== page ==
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Burton: Opening of Fire Authorities Conference

Opening of Australasian Fire Authorities Council Conference

Opening of Australasian Fire Authorities Council Conference


Dame Margaret Bazley, Peter Akers, Ian MacDougall, Ben Eazzetta, and all the delegates from Australia and other countries of our region, welcome to New Zealand.

Regional gatherings such as this illustrate well that not withstanding the good-natured sporting rivalry we share, we really do have a lot in common.

Wearing one of my other hats as Minister of Defence I can attest to our good working relationship with the defence forces from Australia and our friends across the region covered by AFAC.

And across a wide variety of government activities there is a great deal of practical co-operation.

The New Zealand-Australia relationship is a uniquely close one, underpinned by geography, and shared history, values, and institutions.

Migration, trade, and other people-to-people linkages have helped shape a strong trans-Tasman sense of family.

At a political level, the relationship that New Zealand has with Australia (and vice versa) is better developed and more extensive than with any other country. The Prime Ministers hold formal talks annually; Foreign Ministers meet twice yearly; and the Finance, Trade and Defence Ministers meet annually. Across a range of portfolios, New Zealand Ministers (and their senior officials) frequently participate in Australian Federal/State Ministerial Council meetings.

Australia and New Zealand work closely on a wide range of foreign policy and trade issues. This is particularly so in the South Pacific, East Asia and in multilateral organisations, such as the WTO. There is ongoing consultation and coordination both between capitals and diplomatic posts overseas.

And across the wider Pacific region we place great value on our relationship with our neighbours.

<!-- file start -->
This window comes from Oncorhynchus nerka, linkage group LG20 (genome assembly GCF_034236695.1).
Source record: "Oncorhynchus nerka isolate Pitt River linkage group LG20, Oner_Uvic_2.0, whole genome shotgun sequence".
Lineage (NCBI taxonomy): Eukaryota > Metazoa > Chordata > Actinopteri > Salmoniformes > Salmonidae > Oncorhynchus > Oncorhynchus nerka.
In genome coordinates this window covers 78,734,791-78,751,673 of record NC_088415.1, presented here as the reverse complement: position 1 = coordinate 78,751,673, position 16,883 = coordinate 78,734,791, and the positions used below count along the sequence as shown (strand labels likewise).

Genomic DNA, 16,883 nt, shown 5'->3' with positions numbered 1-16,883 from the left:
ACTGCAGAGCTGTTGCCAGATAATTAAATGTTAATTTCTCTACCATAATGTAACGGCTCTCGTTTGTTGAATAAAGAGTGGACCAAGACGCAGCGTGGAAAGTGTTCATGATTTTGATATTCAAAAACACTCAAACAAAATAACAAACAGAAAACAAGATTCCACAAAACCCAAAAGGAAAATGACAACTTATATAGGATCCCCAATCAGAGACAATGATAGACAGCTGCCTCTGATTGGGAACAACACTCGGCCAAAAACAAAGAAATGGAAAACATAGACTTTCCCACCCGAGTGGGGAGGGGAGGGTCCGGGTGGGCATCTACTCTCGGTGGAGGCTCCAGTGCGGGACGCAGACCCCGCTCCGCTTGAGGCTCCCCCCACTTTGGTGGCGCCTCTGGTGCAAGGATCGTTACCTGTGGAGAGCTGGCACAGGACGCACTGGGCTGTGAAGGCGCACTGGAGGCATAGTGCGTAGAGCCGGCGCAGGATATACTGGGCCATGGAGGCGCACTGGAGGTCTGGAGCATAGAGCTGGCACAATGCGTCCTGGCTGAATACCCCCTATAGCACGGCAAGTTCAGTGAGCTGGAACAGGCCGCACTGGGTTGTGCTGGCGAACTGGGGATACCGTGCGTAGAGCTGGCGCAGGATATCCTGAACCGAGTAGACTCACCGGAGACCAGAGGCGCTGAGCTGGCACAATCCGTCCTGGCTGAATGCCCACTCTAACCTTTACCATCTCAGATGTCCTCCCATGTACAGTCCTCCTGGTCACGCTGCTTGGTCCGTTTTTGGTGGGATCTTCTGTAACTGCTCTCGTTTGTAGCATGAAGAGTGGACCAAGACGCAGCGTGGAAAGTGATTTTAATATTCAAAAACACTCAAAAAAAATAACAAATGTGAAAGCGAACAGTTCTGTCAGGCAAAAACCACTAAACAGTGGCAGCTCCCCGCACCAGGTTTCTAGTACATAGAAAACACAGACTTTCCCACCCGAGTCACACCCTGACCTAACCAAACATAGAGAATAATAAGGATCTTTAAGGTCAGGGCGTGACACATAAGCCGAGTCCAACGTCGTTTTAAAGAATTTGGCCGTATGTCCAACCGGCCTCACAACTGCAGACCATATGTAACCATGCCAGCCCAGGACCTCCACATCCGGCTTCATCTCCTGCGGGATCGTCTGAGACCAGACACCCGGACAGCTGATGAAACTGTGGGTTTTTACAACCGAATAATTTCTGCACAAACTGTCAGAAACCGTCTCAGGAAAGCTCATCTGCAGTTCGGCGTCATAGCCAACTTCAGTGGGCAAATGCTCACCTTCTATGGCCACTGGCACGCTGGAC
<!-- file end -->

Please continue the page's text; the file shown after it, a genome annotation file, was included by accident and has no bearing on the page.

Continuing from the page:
New Zealand is a Pacific nation. We have growing inter-dependence with the region through significant trade and people-to-people links, and the growing part that Pacific Islands play in New Zealand's national identity.

Later this month New Zealand, along with other Pacific nations, will be participating in the 36th Pacific Islands Forum in Port Moresby, Papua New Guinea.

So this conference is just another example of how much we share and work together in our region.

I note that AFAC's aims to provide a regional focus for the industry, the co-ordination of activities and resources, policy formulation and information sharing, will help raise standards across the region.

I am also pleased to note that AFAC provides a unified Australasian voice in the international arena on issues such as standards.

On a practical level this collaborative approach has great spin offs. For example when our firefighting personnel travelled to Australia to help fight the bush fires in Victoria they slotted in very quickly to that State's incident management system because both countries use the ICS system. And our personnel gained a great deal from working alongside their Australian colleagues.

There is also much to be gained from the collaboration provided by AFAC in the area of leadership training and research. I understand that members of AFAC are able to send personnel to development courses that include a volunteers officers' course and a tertiary development programme for future leaders at the Australian Institute of Police Management at Manly.

In terms of research, I am told that AFAC has a series of sub-committees that cooperate on projects in areas as varied as human resources, fire safety education and training.

And of course, it also has a relationship with the Bushfire CRC, which is co-hosting this conference. This all adds up to promoting a strong co-ordinated regional focus.

Finally, wearing another of my hats, Minister of Tourism, I hope that all our overseas visitors to this conference take the opportunity to experience some of the immense variety of environments and experiences this country has to offer, whether it's taking in the sights of Auckland or travelling further afield, there is lots to do and see.

Enjoy this conference and enjoy your time as our guests in New Zealand, and when you get home tell all your friends and families what a wonderful country this is to visit!

It now gives me great pleasure to declare this AFAC and Bushfire CRC Conference 2005 officially open.


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